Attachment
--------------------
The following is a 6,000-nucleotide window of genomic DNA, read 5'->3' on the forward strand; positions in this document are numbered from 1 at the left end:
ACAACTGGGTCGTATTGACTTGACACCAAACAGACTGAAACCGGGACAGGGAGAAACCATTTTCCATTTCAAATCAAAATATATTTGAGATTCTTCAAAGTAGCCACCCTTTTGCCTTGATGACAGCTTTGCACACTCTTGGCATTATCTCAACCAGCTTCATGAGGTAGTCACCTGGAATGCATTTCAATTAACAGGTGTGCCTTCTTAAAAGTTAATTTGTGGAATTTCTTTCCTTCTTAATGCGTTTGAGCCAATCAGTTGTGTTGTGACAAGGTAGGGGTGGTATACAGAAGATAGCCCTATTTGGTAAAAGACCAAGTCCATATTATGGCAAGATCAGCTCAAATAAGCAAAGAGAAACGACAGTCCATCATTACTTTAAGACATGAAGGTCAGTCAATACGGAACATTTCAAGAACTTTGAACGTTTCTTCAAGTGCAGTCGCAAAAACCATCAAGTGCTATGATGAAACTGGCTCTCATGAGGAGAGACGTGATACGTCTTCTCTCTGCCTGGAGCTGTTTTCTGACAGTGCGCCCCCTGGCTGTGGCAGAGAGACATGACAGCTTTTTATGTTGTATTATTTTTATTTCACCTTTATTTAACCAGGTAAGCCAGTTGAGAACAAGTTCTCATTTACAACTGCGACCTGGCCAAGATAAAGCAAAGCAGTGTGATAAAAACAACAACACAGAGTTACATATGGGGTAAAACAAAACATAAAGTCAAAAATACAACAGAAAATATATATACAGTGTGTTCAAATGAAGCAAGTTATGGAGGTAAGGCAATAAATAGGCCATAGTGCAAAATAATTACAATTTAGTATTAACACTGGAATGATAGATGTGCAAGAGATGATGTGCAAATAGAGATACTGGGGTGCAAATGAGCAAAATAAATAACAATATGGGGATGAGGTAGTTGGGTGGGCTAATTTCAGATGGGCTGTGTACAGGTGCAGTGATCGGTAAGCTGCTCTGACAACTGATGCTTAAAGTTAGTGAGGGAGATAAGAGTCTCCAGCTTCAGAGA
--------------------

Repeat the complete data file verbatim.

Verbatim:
The following is a 6,000-nucleotide window of genomic DNA, read 5'->3' on the forward strand; positions in this document are numbered from 1 at the left end:
ACAACTGGGTCGTATTGACTTGACACCAAACAGACTGAAACCGGGACAGGGAGAAACCATTTTCCATTTCAAATCAAAATATATTTGAGATTCTTCAAAGTAGCCACCCTTTTGCCTTGATGACAGCTTTGCACACTCTTGGCATTATCTCAACCAGCTTCATGAGGTAGTCACCTGGAATGCATTTCAATTAACAGGTGTGCCTTCTTAAAAGTTAATTTGTGGAATTTCTTTCCTTCTTAATGCGTTTGAGCCAATCAGTTGTGTTGTGACAAGGTAGGGGTGGTATACAGAAGATAGCCCTATTTGGTAAAAGACCAAGTCCATATTATGGCAAGATCAGCTCAAATAAGCAAAGAGAAACGACAGTCCATCATTACTTTAAGACATGAAGGTCAGTCAATACGGAACATTTCAAGAACTTTGAACGTTTCTTCAAGTGCAGTCGCAAAAACCATCAAGTGCTATGATGAAACTGGCTCTCATGAGGAGAGACGTGATACGTCTTCTCTCTGCCTGGAGCTGTTTTCTGACAGTGCGCCCCCTGGCTGTGGCAGAGAGACATGACAGCTTTTTATGTTGTATTATTTTTATTTCACCTTTATTTAACCAGGTAAGCCAGTTGAGAACAAGTTCTCATTTACAACTGCGACCTGGCCAAGATAAAGCAAAGCAGTGTGATAAAAACAACAACACAGAGTTACATATGGGGTAAAACAAAACATAAAGTCAAAAATACAACAGAAAATATATATACAGTGTGTTCAAATGAAGCAAGTTATGGAGGTAAGGCAATAAATAGGCCATAGTGCAAAATAATTACAATTTAGTATTAACACTGGAATGATAGATGTGCAAGAGATGATGTGCAAATAGAGATACTGGGGTGCAAATGAGCAAAATAAATAACAATATGGGGATGAGGTAGTTGGGTGGGCTAATTTCAGATGGGCTGTGTACAGGTGCAGTGATCGGTAAGCTGCTCTGACAACTGATGCTTAAAGTTAGTGAGGGAGATAAGAGTCTCCAGCTTCAGAGA